After purchasing a 3D-capable TV late last year, I wondered if I could use it for gaming in 3D.
It turns out NVIDIA has a driver add-on for most of their modern video cards that will allow the video card to produce a stereoscopic 3D signal out to your TV. It works with a lot of games to varying degrees without any special support needing to be built into the game, since it’s just a driver-level layer. And when it works, it’s spectacularly immersive. Borderlands 2, Trackmania 2, Distance, and many others look amazing… and I swear the real sense of depth in an FPS actually improves my aim and makes sniping a pure joy.
Everybody keeps talking about AR and VR headsets being the hot new thing out of E3, but then discussion inevitably turns to the state of software support. I’ll tell you this: if Occulus Rift simply works with NVIDIA’s 3D TV Play driver out of the box, its users will immediately have access to a more immersive experience in many of the games they already know and love.
That alone would be the “killer app” that would drive mass-adoption. Instead of having to buy a 3DTV (and deal with the inevitable ghosting artifacts that arise from left/right image “crosstalk” through the 3D glasses), just put on a VR headset and have an awesome 3D gaming experience.
Steam (for Windows, at least) has this nifty “in-home streaming” feature that’s sort of like Remote Desktop for gaming. It lets you use an underpowered PC in your house (like a laptop) as a thin client for your main gaming PC.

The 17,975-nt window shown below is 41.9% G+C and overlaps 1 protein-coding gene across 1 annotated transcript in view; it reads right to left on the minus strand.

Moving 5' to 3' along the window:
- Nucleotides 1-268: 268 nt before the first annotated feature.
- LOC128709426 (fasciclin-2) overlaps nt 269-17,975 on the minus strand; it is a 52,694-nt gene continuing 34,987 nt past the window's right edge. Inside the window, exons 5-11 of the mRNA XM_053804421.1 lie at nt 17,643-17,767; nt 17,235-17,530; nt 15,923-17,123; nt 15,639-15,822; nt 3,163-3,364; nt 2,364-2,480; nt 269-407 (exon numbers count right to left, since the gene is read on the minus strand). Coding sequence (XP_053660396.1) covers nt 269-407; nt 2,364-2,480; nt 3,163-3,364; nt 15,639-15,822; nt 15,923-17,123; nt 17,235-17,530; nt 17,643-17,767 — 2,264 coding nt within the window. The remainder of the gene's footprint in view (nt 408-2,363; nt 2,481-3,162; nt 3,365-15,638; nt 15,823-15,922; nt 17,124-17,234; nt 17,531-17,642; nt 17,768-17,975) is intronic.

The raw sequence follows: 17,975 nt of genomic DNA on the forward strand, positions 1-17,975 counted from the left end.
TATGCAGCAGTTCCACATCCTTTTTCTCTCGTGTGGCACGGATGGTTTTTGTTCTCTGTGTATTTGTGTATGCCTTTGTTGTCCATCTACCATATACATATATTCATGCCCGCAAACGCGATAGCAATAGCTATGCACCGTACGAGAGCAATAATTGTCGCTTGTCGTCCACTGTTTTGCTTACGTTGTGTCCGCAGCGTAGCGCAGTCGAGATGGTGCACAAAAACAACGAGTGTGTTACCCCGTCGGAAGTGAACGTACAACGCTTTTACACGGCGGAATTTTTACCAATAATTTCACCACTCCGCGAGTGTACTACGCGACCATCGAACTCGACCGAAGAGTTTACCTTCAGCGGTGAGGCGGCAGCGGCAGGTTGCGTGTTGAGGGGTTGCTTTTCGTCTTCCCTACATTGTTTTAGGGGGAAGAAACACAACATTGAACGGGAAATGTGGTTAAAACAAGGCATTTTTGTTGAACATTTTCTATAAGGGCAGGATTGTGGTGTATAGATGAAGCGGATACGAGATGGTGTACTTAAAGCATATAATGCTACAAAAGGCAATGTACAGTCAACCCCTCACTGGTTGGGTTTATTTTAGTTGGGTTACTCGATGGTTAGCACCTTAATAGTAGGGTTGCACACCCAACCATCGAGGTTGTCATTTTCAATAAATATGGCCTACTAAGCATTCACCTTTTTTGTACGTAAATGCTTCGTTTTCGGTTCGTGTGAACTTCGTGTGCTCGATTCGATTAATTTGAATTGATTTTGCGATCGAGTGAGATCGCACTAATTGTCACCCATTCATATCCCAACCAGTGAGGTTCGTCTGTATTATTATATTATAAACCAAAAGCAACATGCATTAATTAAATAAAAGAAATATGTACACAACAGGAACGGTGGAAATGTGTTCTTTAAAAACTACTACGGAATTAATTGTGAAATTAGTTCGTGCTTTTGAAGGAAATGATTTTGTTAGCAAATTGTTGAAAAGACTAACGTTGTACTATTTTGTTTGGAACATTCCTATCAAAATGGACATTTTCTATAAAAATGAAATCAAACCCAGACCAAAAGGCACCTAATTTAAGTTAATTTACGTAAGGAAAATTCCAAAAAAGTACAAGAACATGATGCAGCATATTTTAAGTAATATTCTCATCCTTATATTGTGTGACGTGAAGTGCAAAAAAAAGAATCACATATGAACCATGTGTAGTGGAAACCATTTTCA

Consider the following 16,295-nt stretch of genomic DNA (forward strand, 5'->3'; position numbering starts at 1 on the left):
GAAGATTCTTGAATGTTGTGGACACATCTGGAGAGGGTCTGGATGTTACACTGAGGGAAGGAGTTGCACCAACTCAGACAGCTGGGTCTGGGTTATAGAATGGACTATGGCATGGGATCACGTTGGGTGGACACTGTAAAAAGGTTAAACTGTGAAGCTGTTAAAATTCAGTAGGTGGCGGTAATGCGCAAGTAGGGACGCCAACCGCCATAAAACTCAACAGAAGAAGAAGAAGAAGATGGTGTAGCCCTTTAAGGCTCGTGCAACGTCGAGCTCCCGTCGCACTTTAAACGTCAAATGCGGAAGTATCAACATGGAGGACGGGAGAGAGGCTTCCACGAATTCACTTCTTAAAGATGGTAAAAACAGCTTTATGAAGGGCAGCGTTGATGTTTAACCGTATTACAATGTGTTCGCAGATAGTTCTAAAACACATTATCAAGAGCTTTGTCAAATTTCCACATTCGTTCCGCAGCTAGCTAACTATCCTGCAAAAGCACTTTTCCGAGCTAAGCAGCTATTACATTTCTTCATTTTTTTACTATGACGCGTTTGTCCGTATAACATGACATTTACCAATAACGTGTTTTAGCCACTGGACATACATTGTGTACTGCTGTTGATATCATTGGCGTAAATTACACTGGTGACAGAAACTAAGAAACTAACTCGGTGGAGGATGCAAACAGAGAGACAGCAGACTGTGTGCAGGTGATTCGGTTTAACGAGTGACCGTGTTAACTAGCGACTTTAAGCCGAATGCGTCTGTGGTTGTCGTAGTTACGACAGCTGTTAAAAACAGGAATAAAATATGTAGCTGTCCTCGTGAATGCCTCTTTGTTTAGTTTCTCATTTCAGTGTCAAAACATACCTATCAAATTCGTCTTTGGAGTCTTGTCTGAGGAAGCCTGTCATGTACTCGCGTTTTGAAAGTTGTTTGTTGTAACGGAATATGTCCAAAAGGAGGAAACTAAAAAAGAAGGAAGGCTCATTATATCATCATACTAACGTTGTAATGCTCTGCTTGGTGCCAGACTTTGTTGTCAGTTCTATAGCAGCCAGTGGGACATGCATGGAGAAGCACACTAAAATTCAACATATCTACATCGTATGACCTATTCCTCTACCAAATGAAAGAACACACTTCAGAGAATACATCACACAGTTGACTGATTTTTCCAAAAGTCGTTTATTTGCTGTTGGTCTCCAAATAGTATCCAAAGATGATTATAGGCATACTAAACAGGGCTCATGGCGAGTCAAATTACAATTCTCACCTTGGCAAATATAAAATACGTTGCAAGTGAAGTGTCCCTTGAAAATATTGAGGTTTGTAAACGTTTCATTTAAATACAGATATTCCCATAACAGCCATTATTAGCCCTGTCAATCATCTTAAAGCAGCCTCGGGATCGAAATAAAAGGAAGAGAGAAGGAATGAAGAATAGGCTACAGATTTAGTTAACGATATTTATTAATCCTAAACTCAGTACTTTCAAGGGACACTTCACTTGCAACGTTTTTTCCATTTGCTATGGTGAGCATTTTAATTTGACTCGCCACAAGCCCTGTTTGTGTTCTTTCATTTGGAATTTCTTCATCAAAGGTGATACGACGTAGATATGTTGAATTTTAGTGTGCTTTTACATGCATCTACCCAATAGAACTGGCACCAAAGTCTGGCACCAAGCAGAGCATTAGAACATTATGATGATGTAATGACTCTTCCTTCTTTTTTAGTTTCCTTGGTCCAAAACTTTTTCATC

If this feature is enabled, and your Steam account happens to be logged into multiple PCs/devices, and you try to use one PC to start or join a Steam voice chat, it will refuse to connect (without giving you any helpful error message) due to a really obnoxious bug in the Steam client.
Here’s the workaround to get voice chat working:
- Log your Steam account out of ALL Steam clients on ALL PCs/devices.
- Now that you are completely logged out, have everyone else who was attempting to voice chat with you restart their Steam clients. They must do this to “reset” their Steam clients’ knowledge of which Steam client you are using.
- Now you can log back into the Steam client ONLY on the PC you are trying to use.
- Now your voice chat will finally connect and work.
Hopefully Valve will get off their collective asses and stop dicking around with Linux long enough to fix this incredibly obnoxious issue impacting the majority (i.e. Windows users) of their customer base.
Running UPlay as admin as others have suggested did not solve this for me. Neither did changing the install cache location as others have suggested. Here’s what DID work for me:
- Exit UPlay.